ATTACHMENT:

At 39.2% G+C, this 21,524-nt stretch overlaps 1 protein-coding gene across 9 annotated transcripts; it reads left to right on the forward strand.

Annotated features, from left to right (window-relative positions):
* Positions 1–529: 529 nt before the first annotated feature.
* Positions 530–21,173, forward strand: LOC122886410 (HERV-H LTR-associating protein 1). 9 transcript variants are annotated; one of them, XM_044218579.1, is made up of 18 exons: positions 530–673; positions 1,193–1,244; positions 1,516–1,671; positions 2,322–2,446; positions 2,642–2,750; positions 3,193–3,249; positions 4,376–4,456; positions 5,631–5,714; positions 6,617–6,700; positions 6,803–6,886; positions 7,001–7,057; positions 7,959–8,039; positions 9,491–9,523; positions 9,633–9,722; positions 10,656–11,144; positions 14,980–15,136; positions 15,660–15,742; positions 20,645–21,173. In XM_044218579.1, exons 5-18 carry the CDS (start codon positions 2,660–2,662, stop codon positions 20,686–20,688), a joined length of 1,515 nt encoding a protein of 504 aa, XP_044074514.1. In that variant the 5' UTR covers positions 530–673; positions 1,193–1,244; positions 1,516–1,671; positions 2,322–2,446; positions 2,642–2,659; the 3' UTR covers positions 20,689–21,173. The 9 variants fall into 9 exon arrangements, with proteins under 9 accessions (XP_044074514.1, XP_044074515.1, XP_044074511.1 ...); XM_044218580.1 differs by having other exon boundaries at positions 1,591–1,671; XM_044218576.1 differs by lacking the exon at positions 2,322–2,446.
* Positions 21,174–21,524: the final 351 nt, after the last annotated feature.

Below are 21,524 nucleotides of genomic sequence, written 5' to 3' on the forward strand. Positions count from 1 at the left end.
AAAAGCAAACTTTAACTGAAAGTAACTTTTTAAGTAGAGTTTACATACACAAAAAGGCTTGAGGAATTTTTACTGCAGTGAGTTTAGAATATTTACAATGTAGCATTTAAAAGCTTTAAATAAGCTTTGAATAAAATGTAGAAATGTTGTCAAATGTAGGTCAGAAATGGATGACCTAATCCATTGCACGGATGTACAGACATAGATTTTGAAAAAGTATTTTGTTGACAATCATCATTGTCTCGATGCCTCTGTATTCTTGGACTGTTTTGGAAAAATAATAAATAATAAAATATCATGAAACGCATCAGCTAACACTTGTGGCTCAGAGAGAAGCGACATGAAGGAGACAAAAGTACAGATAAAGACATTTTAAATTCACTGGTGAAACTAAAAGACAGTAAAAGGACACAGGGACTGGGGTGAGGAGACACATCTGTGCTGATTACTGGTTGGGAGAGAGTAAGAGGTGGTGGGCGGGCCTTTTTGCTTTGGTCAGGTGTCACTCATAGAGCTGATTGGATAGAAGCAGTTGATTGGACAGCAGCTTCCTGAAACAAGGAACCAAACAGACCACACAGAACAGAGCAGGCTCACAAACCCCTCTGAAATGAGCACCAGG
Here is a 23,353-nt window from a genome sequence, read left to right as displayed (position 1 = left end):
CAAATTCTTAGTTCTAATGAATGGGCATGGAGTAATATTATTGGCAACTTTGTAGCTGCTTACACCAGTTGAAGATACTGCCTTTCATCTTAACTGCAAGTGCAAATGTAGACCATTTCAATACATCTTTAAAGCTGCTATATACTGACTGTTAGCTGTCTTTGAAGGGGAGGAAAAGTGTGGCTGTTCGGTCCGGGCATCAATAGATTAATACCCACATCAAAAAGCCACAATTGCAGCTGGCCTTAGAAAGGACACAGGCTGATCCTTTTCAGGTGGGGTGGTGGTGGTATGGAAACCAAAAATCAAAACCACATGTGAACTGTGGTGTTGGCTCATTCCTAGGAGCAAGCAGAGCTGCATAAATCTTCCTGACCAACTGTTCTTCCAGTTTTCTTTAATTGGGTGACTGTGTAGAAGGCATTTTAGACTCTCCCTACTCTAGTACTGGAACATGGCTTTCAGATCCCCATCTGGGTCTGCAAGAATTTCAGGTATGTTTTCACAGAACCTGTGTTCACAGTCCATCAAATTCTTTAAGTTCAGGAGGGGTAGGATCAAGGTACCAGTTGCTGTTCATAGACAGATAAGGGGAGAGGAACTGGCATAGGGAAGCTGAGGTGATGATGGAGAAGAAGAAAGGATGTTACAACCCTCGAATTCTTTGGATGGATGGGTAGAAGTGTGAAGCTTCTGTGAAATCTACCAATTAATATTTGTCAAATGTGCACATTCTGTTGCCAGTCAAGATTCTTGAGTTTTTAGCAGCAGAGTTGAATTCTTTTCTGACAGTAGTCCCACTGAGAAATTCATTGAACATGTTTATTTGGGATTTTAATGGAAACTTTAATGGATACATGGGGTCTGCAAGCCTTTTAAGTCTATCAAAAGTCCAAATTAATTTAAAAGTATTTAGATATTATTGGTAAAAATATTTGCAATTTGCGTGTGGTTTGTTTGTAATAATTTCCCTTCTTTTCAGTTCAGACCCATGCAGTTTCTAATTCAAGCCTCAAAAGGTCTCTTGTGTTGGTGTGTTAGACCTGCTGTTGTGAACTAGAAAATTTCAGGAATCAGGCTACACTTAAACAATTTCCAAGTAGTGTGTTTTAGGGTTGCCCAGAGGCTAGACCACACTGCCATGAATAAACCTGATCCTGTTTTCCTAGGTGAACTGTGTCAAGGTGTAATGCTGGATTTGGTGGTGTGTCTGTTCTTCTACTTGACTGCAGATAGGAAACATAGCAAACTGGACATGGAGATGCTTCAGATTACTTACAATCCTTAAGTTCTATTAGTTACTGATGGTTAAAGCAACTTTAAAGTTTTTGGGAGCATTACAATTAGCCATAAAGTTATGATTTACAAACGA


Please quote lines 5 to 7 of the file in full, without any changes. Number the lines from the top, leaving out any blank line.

* Positions 21,174–21,524: the final 351 nt, after the last annotated feature.

Below are 21,524 nucleotides of genomic sequence, written 5' to 3' on the forward strand. Positions count from 1 at the left end.
AAAAGCAAACTTTAACTGAAAGTAACTTTTTAAGTAGAGTTTACATACACAAAAAGGCTTGAGGAATTTTTACTGCAGTGAGTTTAGAATATTTACAATGTAGCATTTAAAAGCTTTAAATAAGCTTTGAATAAAATGTAGAAATGTTGTCAAATGTAGGTCAGAAATGGATGACCTAATCCATTGCACGGATGTACAGACATAGATTTTGAAAAAGTATTTTGTTGACAATCATCATTGTCTCGATGCCTCTGTATTCTTGGACTGTTTTGGAAAAATAATAAATAATAAAATATCATGAAACGCATCAGCTAACACTTGTGGCTCAGAGAGAAGCGACATGAAGGAGACAAAAGTACAGATAAAGACATTTTAAATTCACTGGTGAAACTAAAAGACAGTAAAAGGACACAGGGACTGGGGTGAGGAGACACATCTGTGCTGATTACTGGTTGGGAGAGAGTAAGAGGTGGTGGGCGGGCCTTTTTGCTTTGGTCAGGTGTCACTCATAGAGCTGATTGGATAGAAGCAGTTGATTGGACAGCAGCTTCCTGAAACAAGGAACCAAACAGACCACACAGAACAGAGCAGGCTCACAAACCCCTCTGAAATGAGCACCAGG